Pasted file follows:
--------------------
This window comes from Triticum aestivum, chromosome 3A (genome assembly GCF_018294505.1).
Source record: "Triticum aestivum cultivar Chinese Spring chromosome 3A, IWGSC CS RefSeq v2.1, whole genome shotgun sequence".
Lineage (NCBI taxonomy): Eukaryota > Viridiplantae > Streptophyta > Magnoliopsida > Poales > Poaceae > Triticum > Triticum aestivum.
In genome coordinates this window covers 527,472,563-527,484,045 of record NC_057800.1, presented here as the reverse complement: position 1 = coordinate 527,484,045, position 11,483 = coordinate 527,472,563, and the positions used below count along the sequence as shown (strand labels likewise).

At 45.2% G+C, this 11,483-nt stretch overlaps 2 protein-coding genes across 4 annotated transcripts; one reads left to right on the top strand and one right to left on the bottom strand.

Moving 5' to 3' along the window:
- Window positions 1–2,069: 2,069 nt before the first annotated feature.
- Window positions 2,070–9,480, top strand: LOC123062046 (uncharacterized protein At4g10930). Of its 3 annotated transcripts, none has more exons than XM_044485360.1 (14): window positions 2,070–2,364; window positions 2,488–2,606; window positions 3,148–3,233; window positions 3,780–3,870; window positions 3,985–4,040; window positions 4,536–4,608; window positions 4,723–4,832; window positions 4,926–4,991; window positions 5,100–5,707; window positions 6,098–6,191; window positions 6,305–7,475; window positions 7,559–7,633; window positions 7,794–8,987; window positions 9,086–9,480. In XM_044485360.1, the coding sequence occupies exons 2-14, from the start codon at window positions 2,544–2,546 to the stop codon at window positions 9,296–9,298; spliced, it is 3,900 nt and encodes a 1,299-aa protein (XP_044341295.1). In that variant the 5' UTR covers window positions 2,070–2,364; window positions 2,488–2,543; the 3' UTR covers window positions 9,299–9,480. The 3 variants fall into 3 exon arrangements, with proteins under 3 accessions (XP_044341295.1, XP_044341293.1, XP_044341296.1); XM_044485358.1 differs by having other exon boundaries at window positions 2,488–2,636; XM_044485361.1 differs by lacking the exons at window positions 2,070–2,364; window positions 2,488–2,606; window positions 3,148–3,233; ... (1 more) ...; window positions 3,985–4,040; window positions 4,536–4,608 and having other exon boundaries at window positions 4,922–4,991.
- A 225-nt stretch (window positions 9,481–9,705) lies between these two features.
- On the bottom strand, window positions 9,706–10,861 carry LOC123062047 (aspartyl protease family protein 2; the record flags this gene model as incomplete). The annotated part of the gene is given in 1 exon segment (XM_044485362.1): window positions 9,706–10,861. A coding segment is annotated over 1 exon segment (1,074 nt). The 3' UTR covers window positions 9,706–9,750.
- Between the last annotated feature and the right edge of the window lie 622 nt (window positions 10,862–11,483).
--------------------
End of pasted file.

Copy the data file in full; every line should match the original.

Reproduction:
This window comes from Triticum aestivum, chromosome 3A (genome assembly GCF_018294505.1).
Source record: "Triticum aestivum cultivar Chinese Spring chromosome 3A, IWGSC CS RefSeq v2.1, whole genome shotgun sequence".
Lineage (NCBI taxonomy): Eukaryota > Viridiplantae > Streptophyta > Magnoliopsida > Poales > Poaceae > Triticum > Triticum aestivum.
In genome coordinates this window covers 527,472,563-527,484,045 of record NC_057800.1, presented here as the reverse complement: position 1 = coordinate 527,484,045, position 11,483 = coordinate 527,472,563, and the positions used below count along the sequence as shown (strand labels likewise).

At 45.2% G+C, this 11,483-nt stretch overlaps 2 protein-coding genes across 4 annotated transcripts; one reads left to right on the top strand and one right to left on the bottom strand.

Moving 5' to 3' along the window:
- Window positions 1–2,069: 2,069 nt before the first annotated feature.
- Window positions 2,070–9,480, top strand: LOC123062046 (uncharacterized protein At4g10930). Of its 3 annotated transcripts, none has more exons than XM_044485360.1 (14): window positions 2,070–2,364; window positions 2,488–2,606; window positions 3,148–3,233; window positions 3,780–3,870; window positions 3,985–4,040; window positions 4,536–4,608; window positions 4,723–4,832; window positions 4,926–4,991; window positions 5,100–5,707; window positions 6,098–6,191; window positions 6,305–7,475; window positions 7,559–7,633; window positions 7,794–8,987; window positions 9,086–9,480. In XM_044485360.1, the coding sequence occupies exons 2-14, from the start codon at window positions 2,544–2,546 to the stop codon at window positions 9,296–9,298; spliced, it is 3,900 nt and encodes a 1,299-aa protein (XP_044341295.1). In that variant the 5' UTR covers window positions 2,070–2,364; window positions 2,488–2,543; the 3' UTR covers window positions 9,299–9,480. The 3 variants fall into 3 exon arrangements, with proteins under 3 accessions (XP_044341295.1, XP_044341293.1, XP_044341296.1); XM_044485358.1 differs by having other exon boundaries at window positions 2,488–2,636; XM_044485361.1 differs by lacking the exons at window positions 2,070–2,364; window positions 2,488–2,606; window positions 3,148–3,233; ... (1 more) ...; window positions 3,985–4,040; window positions 4,536–4,608 and having other exon boundaries at window positions 4,922–4,991.
- A 225-nt stretch (window positions 9,481–9,705) lies between these two features.
- On the bottom strand, window positions 9,706–10,861 carry LOC123062047 (aspartyl protease family protein 2; the record flags this gene model as incomplete). The annotated part of the gene is given in 1 exon segment (XM_044485362.1): window positions 9,706–10,861. A coding segment is annotated over 1 exon segment (1,074 nt). The 3' UTR covers window positions 9,706–9,750.
- Between the last annotated feature and the right edge of the window lie 622 nt (window positions 10,862–11,483).